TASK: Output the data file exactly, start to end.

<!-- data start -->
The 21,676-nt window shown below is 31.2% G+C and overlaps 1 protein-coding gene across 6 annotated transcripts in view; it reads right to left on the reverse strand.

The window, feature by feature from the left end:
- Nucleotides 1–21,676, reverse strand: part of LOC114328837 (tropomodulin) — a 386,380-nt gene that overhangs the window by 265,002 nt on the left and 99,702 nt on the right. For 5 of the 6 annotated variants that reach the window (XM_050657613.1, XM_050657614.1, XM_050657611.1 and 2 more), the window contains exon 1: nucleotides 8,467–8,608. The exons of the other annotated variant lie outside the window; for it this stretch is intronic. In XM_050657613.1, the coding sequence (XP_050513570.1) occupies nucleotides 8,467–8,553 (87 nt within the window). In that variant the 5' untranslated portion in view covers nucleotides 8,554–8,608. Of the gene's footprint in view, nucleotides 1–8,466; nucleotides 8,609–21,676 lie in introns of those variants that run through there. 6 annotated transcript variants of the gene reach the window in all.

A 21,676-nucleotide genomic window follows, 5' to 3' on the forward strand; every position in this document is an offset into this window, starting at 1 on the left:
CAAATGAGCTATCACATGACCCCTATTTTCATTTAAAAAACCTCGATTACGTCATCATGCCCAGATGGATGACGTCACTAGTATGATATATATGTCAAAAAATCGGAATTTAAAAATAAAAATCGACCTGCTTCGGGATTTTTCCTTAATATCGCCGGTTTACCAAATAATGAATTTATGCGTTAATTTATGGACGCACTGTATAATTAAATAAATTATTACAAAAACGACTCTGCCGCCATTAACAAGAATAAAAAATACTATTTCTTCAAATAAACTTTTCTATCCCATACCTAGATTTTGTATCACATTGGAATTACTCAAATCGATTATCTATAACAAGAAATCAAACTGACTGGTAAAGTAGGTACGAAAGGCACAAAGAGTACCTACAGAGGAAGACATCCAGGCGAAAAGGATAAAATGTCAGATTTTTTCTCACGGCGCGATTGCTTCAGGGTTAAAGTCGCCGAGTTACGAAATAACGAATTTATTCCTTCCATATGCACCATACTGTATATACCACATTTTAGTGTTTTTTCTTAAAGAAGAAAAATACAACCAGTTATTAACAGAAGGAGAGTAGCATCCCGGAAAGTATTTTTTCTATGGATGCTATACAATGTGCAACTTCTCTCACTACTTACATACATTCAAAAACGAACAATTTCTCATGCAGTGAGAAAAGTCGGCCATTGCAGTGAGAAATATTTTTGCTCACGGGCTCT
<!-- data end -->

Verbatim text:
The 21,676-nt window shown below is 31.2% G+C and overlaps 1 protein-coding gene across 6 annotated transcripts in view; it reads right to left on the reverse strand.

The window, feature by feature from the left end:
- Nucleotides 1–21,676, reverse strand: part of LOC114328837 (tropomodulin) — a 386,380-nt gene that overhangs the window by 265,002 nt on the left and 99,702 nt on the right. For 5 of the 6 annotated variants that reach the window (XM_050657613.1, XM_050657614.1, XM_050657611.1 and 2 more), the window contains exon 1: nucleotides 8,467–8,608. The exons of the other annotated variant lie outside the window; for it this stretch is intronic. In XM_050657613.1, the coding sequence (XP_050513570.1) occupies nucleotides 8,467–8,553 (87 nt within the window). In that variant the 5' untranslated portion in view covers nucleotides 8,554–8,608. Of the gene's footprint in view, nucleotides 1–8,466; nucleotides 8,609–21,676 lie in introns of those variants that run through there. 6 annotated transcript variants of the gene reach the window in all.

A 21,676-nucleotide genomic window follows, 5' to 3' on the forward strand; every position in this document is an offset into this window, starting at 1 on the left:
CAAATGAGCTATCACATGACCCCTATTTTCATTTAAAAAACCTCGATTACGTCATCATGCCCAGATGGATGACGTCACTAGTATGATATATATGTCAAAAAATCGGAATTTAAAAATAAAAATCGACCTGCTTCGGGATTTTTCCTTAATATCGCCGGTTTACCAAATAATGAATTTATGCGTTAATTTATGGACGCACTGTATAATTAAATAAATTATTACAAAAACGACTCTGCCGCCATTAACAAGAATAAAAAATACTATTTCTTCAAATAAACTTTTCTATCCCATACCTAGATTTTGTATCACATTGGAATTACTCAAATCGATTATCTATAACAAGAAATCAAACTGACTGGTAAAGTAGGTACGAAAGGCACAAAGAGTACCTACAGAGGAAGACATCCAGGCGAAAAGGATAAAATGTCAGATTTTTTCTCACGGCGCGATTGCTTCAGGGTTAAAGTCGCCGAGTTACGAAATAACGAATTTATTCCTTCCATATGCACCATACTGTATATACCACATTTTAGTGTTTTTTCTTAAAGAAGAAAAATACAACCAGTTATTAACAGAAGGAGAGTAGCATCCCGGAAAGTATTTTTTCTATGGATGCTATACAATGTGCAACTTCTCTCACTACTTACATACATTCAAAAACGAACAATTTCTCATGCAGTGAGAAAAGTCGGCCATTGCAGTGAGAAATATTTTTGCTCACGGGCTCT